Federal agencies issued with instructions to roll out digital record requests

By on 20/11/2020 | Updated on 20/11/2020
Written consent no longer needed: Americans will be able to request access to their records electronically. Credit: Abstrakt Xxcellence Studios/Pexels

American citizens will soon be able to request access to personal records from federal agencies electronically.

The Office of Management and Budget (OMB) issued guidance in a memorandum last week for agencies to “provide a digital service option to ensure that individuals have the ability to digitally request access to or consent to disclosure of their records”.

The right to request access to records electronically was a central part of last year’s Creating Advanced Streamlined Electronic Service for Constituents (CASES) Act. The guidance applies to records protected under the Privacy Act of 1974.

Modernisation mission

Back in 2019 when the CASES Act was heading into the Senate, Congressman Garret Graves, a Republican from Georgia, said: “Currently, constituents in need of assistance to resolve issues with the VA [veteran affairs], social security, medicare, medicaid or other federal agencies must physically print, sign and fax, mail or hand deliver a ‘privacy release form’ to their congressional office before the office can take action.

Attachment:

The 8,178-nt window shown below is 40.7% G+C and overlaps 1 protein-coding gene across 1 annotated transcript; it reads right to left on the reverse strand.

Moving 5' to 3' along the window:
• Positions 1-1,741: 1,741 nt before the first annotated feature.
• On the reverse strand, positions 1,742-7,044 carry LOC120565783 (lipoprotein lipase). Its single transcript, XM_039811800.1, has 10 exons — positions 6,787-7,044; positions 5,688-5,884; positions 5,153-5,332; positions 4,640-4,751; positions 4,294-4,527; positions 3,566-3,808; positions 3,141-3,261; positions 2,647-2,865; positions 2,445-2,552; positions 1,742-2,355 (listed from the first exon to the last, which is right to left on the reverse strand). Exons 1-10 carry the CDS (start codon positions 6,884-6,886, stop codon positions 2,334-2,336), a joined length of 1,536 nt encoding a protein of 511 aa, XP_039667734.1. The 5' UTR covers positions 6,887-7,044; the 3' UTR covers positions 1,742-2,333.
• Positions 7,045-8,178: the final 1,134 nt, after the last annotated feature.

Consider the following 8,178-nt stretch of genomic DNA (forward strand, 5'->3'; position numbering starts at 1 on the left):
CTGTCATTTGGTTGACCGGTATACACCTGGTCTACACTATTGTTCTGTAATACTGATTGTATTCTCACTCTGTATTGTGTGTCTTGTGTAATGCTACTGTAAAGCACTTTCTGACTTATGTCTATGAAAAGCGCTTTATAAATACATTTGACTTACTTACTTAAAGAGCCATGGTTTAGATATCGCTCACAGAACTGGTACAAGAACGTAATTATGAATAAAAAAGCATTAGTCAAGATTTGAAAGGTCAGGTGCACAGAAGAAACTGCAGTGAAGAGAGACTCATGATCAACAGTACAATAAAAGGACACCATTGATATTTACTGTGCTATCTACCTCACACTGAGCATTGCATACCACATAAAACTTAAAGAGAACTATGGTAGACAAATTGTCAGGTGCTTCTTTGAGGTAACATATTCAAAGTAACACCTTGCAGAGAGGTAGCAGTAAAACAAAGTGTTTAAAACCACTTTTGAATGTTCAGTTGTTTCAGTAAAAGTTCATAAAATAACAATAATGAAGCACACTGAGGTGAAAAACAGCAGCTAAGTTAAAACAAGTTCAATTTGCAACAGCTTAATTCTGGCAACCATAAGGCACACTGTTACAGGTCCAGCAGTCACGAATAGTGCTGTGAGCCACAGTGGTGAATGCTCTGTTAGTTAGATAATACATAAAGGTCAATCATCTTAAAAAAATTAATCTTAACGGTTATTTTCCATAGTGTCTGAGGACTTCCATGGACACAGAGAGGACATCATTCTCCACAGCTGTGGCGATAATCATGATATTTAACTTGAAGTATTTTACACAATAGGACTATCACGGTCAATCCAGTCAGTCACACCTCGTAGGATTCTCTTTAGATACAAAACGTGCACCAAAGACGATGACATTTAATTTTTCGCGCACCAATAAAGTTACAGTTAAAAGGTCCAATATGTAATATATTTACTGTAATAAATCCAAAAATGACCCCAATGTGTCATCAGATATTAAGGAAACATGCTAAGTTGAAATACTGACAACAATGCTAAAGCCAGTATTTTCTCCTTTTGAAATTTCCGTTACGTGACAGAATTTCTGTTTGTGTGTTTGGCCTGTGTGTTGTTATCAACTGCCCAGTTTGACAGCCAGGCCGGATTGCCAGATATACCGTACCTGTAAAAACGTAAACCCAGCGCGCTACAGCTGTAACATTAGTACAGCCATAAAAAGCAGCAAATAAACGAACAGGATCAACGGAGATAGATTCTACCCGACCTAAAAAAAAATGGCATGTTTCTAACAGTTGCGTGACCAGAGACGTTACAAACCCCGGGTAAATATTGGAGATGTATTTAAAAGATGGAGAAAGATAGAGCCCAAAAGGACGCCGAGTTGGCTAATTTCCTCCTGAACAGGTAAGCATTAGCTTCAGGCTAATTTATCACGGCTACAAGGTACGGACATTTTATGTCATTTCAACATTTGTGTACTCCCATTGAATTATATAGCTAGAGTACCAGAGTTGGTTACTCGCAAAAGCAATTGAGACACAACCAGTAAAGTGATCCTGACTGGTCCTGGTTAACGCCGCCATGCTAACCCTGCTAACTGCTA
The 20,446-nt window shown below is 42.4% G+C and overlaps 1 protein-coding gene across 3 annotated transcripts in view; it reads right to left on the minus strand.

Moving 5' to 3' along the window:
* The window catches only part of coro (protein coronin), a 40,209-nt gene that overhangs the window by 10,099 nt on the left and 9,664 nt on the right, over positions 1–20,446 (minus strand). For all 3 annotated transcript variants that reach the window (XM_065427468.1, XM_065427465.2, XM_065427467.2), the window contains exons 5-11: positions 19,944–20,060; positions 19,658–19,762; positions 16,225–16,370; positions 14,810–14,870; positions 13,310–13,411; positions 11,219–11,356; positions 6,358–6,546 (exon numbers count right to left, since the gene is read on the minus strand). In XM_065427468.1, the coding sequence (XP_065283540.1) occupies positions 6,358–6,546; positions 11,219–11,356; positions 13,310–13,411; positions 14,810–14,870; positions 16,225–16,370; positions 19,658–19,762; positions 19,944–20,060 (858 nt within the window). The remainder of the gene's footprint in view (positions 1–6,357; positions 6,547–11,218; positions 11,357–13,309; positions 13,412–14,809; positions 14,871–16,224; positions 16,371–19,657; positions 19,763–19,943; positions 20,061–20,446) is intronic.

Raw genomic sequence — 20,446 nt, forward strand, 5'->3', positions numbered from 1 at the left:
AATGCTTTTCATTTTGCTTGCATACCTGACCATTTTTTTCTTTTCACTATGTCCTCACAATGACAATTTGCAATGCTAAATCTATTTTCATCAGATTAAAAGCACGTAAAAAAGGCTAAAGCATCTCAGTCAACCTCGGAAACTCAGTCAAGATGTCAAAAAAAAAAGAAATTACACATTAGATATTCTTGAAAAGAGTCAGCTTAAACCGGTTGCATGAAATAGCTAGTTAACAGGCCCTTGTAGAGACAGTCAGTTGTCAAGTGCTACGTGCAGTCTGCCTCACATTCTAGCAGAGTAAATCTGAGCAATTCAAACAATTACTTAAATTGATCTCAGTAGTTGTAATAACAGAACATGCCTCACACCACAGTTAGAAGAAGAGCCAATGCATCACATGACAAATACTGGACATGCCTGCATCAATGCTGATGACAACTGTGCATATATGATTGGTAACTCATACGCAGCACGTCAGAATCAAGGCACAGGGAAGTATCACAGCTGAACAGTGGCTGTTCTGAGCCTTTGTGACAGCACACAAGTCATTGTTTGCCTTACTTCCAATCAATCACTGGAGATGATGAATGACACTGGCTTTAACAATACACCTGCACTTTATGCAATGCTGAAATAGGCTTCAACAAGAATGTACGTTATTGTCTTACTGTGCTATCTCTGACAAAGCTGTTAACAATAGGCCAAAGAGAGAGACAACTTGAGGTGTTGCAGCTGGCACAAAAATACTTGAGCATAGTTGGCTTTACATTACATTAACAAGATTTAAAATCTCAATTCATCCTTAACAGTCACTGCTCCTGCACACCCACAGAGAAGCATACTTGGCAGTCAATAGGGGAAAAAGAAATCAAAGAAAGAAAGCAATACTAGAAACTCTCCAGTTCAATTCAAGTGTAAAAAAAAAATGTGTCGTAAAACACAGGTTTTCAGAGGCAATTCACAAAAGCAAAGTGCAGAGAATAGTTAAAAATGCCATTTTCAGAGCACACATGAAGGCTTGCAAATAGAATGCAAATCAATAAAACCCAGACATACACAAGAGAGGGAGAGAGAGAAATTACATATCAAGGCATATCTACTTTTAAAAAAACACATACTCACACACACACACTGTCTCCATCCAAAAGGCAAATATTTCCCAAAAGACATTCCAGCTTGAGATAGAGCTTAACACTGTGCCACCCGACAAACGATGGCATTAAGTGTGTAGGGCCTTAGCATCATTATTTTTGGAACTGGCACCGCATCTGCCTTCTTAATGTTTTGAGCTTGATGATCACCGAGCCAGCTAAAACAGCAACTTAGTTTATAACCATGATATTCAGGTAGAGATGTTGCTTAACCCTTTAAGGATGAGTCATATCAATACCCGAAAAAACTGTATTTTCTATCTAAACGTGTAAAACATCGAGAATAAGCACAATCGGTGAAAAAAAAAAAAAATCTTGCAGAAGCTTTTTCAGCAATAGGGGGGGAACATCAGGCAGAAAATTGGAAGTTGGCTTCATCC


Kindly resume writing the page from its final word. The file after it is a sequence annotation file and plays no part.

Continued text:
“CASES integrates modern technology into a necessary process by allowing people to grant congressional offices electronic authorisation, while retaining the option of a paper submission.”

Indeed, the memo notes that: “Modernising these processes across the federal government is important to facilitating transparency and enabling access to federal programmes through seamless and secure digital service delivery.”  

Agencies have one year to make a range of updates. These include being able to “accept remote identity-proofing and authentication” to allow people to request access to their records or consent to their disclosure.

Agencies also need to update relevant sections of their websites that refer to obtaining access to records, and publish instructions on how to submit requests digitally. They must also “accept the access and consent forms from any individual properly identity-proofed and authenticated remotely through digital channels”.  

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